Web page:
In this blog post I will show you some ideas on how to plot a bifurcation diagram. I will use the well-known logistic map:
x[n+1] = r*x[n]*(1-x[n])
For every r we can start with some value x(0) and calculate x(100000) by repeatedly applying the above function. Where will it end up? And how does it depend on r?
For the rest of the blog I will use x(0) = 0.25 as the starting point.
Let’s look at the behavior for different r. For r = 0.4 we have exponential decay towards 0:
For r=1.6 it converges to a fixed value:
For r=2.7 it goes to a fixed value but it ‘overshoots’ each iteration:
For r=3.2 it oscillates between two values:
For r=3.5 it oscillates between 4 values:
For r=3.7 it looks like complete chaos, no nice repetition can be seen in the signal.
If we want to analyse this system, we would like to know what the system’s response is as a function of r. Of course I could make lots of plots, like I did above, for many many r’s, but this soon becomes cumbersome to interpret. A better way is to make a bifurcation diagram.
As seen in the plots above; the first few iteration really depend on the initial value x. So to study the system we will focus on the values after many iteration, i.e. we will omit the first 1000 iterations.
The idea is now to plot as a function of r, the possible outcomes for x. We will plot this as a density map. For every r, we will computer x(1000) and the following 150000 values of x. The more likely a value of x occurs the darker we will make it on the y axis. If it doesn’t appear we will make it white, if it shows up many times it will be darker.
In this plot we will vary r from 2.5 to 4 in 0.001 increments. We start with x=0.25 and calculate the next 1000 to get rid of the transients. Next we will calculate 150000 values. These 150000 values are binned in bins from 0 to 1 with 0.001. (I.e. we tally how many values fall in the range [0,0.001] and [0.001,0.002] .. and [0.999,1]). To get the densities right we have to do some adjustments:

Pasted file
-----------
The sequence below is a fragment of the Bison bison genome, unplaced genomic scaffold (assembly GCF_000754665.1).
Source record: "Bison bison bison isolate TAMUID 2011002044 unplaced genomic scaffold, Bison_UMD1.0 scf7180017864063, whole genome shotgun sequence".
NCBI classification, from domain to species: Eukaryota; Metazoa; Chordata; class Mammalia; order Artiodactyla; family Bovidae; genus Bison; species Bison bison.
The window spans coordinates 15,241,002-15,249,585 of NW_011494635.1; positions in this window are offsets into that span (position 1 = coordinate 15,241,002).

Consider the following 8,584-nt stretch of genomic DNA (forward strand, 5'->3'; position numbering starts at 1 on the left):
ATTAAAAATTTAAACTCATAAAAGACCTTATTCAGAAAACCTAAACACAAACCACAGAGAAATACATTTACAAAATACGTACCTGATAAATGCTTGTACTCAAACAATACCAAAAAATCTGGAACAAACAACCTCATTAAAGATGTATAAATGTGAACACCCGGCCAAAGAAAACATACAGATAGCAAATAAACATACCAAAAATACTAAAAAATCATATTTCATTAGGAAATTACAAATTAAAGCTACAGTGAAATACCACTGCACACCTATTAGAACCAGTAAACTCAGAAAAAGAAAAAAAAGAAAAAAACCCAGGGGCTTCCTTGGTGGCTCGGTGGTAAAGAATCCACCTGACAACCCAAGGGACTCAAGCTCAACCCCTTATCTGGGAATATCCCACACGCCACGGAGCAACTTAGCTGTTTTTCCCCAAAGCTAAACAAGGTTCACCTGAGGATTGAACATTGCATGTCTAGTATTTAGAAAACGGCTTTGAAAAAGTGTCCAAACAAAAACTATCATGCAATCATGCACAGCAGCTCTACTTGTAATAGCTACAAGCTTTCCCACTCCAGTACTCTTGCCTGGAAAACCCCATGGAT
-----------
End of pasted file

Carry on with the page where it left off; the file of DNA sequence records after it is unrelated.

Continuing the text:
First we multiply the occurrences of each bin by the number of bins that are non-zero, then we clip all the occurrences by 2.5*numberofsteps (so 375000). Now we divide all the occurrences with the maximum values, such that all the values are between zero and one. Now all of these values can be interpreted as a grayscale.
From this diagram we now have some idea what the system will do for a particular r. For r smaller than roughly 3.5 the reaction is simple, either 1, 2 or 4 values show up. If, however, we increase r, to (say) 3.7 the dynamics of the system is complicated and lots of values are possible. We can also see from the plot the points where the system `splits in two’ (a bifurcation), giving rise to period-doubling.
If you want to learn more about the logistic map, go to e.g. Wikipedia and MathWorld. The idea of this post is to show you on how to plot a bifurcation diagram in Mathematica. You can download the Mathematica code below, and apply it to your equations! The code should give you a good idea on how to program it.